This year at Davos I asked people how many years it will take for China to pass the US in gross domestic product. For context, China’s GDP in 2010 was $5.7 trillion; the US was at $14.6 trillion. China is growing at 15.3% per year, the US at 3.6%.

Respondents to my question included tech CEOs, a former UK prime minister, a former US senator, and the head of one of the world’s largest banks. I polled entrepreneurs, economists, and business people from many parts of the world. In all, 40 attendees answered the question. Here are the results:

  1. The average was 18 years — 2029.
  2. Of the 40, only three said that China would never pass the US.
  3. The low number of years was eight; the high was 55.
  4. Many believed that there would be a political disruption for China, but this would not delay the eventual overtaking of the US.

A caveat: The World Economic Forum loves straight lines — it celebrates stasis and is not adept at predicting disruption. So any so-called obvious trend (e.g., China up, the US flat-lining) is embraced and accepted. Only one problem:  The future rarely cooperates.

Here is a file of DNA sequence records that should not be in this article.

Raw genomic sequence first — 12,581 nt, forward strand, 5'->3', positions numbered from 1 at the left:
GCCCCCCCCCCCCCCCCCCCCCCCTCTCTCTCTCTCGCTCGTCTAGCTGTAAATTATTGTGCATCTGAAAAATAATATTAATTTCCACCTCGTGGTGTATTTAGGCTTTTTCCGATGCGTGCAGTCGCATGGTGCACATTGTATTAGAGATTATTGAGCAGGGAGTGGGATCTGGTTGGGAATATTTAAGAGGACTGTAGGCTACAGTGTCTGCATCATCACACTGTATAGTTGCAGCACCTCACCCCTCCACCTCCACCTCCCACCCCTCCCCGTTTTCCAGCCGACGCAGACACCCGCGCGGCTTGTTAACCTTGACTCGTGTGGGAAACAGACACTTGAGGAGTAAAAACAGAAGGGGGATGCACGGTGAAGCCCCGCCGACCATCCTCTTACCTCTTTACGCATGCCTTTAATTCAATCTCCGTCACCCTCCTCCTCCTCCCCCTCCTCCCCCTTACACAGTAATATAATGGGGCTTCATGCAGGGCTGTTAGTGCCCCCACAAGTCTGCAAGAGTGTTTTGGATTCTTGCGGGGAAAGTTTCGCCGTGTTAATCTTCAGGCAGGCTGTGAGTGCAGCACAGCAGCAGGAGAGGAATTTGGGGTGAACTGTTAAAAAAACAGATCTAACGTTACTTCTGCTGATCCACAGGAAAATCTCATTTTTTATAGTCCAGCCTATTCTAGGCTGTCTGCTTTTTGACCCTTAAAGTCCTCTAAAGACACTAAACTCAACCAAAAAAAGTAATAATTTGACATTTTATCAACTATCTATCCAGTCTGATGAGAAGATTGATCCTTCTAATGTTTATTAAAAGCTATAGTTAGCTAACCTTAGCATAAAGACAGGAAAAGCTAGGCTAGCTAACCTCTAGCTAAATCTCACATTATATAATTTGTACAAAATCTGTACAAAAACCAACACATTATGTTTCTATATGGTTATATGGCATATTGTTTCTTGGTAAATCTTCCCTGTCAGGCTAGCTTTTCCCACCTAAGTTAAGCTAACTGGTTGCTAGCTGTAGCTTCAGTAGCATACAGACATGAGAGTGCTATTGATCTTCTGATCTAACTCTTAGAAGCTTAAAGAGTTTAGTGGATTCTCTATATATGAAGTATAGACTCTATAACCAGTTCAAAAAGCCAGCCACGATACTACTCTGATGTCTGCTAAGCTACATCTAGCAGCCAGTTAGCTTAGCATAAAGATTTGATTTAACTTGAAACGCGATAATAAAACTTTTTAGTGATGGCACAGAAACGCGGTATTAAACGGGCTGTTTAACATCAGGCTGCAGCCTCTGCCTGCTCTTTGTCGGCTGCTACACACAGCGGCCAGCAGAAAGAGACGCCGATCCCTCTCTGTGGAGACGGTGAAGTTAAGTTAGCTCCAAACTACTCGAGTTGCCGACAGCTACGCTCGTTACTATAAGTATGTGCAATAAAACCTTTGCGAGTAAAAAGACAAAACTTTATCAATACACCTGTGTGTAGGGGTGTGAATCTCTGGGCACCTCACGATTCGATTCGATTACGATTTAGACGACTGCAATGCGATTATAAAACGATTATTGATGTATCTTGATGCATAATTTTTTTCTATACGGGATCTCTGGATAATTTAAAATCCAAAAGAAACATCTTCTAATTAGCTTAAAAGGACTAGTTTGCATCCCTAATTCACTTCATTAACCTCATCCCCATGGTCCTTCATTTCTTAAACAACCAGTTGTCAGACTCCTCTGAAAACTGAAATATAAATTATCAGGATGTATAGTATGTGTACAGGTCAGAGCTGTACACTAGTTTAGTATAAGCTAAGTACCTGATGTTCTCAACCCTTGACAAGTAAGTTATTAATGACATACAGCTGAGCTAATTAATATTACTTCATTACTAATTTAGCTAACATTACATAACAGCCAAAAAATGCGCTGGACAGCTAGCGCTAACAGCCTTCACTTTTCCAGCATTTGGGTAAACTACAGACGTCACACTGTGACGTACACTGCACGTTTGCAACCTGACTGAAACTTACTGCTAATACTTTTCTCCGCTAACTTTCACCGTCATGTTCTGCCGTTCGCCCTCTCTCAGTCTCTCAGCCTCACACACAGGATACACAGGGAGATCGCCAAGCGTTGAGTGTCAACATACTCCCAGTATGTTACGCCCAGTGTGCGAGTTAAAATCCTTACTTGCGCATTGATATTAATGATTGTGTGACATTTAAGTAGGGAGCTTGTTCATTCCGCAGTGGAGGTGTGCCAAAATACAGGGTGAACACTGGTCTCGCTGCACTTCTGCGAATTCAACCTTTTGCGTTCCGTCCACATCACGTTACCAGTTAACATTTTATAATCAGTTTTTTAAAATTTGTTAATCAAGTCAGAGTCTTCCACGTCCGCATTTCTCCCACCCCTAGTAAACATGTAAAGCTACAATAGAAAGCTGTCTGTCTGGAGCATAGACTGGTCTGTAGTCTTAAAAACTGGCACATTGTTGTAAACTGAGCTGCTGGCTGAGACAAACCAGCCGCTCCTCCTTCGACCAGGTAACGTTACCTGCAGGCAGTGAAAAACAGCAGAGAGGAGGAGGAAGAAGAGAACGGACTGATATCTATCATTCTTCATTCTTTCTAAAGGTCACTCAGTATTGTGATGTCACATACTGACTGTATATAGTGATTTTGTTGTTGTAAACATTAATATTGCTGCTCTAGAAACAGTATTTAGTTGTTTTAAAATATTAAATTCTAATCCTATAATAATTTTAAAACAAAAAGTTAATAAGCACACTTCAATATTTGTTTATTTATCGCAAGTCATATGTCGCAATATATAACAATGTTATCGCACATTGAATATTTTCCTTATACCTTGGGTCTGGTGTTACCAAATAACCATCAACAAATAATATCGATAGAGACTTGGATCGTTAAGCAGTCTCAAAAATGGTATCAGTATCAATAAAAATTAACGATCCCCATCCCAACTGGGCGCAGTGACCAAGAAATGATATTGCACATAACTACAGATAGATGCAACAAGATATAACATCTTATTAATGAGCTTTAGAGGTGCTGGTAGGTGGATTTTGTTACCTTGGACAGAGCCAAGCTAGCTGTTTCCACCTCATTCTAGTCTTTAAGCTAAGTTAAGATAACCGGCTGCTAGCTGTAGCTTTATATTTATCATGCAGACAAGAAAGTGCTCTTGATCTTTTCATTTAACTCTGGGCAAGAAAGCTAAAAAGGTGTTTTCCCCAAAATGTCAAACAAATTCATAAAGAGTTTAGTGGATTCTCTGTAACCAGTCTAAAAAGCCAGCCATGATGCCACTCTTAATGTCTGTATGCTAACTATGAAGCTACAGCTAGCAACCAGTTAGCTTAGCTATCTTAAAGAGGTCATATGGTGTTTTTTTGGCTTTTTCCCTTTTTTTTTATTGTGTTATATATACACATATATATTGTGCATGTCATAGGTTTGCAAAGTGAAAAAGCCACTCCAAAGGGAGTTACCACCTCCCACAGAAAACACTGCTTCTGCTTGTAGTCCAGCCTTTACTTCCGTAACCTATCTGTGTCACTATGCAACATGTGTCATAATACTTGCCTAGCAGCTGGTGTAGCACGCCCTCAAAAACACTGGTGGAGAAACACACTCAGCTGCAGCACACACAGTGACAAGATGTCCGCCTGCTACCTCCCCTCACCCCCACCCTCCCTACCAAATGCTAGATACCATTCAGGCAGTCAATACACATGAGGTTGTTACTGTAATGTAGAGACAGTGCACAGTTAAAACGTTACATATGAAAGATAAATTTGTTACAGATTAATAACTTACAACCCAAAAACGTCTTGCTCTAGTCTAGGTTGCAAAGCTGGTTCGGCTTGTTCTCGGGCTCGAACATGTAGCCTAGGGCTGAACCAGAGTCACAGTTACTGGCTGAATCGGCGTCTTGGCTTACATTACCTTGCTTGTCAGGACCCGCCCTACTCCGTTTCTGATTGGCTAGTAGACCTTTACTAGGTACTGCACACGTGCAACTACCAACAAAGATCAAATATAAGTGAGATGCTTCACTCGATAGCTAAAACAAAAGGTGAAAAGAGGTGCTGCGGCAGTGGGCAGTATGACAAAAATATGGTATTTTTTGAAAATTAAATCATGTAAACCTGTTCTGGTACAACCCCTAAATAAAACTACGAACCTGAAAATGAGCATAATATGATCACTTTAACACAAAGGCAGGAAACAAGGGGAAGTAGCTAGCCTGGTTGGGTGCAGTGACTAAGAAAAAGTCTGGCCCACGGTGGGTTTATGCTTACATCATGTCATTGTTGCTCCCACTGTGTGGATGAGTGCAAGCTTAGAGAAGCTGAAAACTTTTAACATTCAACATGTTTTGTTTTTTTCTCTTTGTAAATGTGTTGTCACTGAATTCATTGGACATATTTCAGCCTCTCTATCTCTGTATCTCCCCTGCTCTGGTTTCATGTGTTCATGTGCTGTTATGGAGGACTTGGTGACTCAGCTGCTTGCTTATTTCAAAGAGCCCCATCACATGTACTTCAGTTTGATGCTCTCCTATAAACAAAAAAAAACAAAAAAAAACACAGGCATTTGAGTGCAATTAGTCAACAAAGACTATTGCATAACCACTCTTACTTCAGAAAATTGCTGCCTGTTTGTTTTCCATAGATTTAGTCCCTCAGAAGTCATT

That said, there is no doubt that the American political system is on trial in the world. A government minister from Singapore bragged to me that the Singapore/China system of “controlled capitalism” was the future — and that the gridlock in American politics highlights the major flaws in the Western approach. Most disturbingly, I had a few well-known American capitalists opine that perhaps the Chinese had a better “approach” than the US — that a little less democracy could be better for business than the “messy and divisive” American approach. This is truly the US’s “Sputnik moment” as President Obama talked about in his State of the Union speech. The whole world is watching to see if America will rise to the challenge.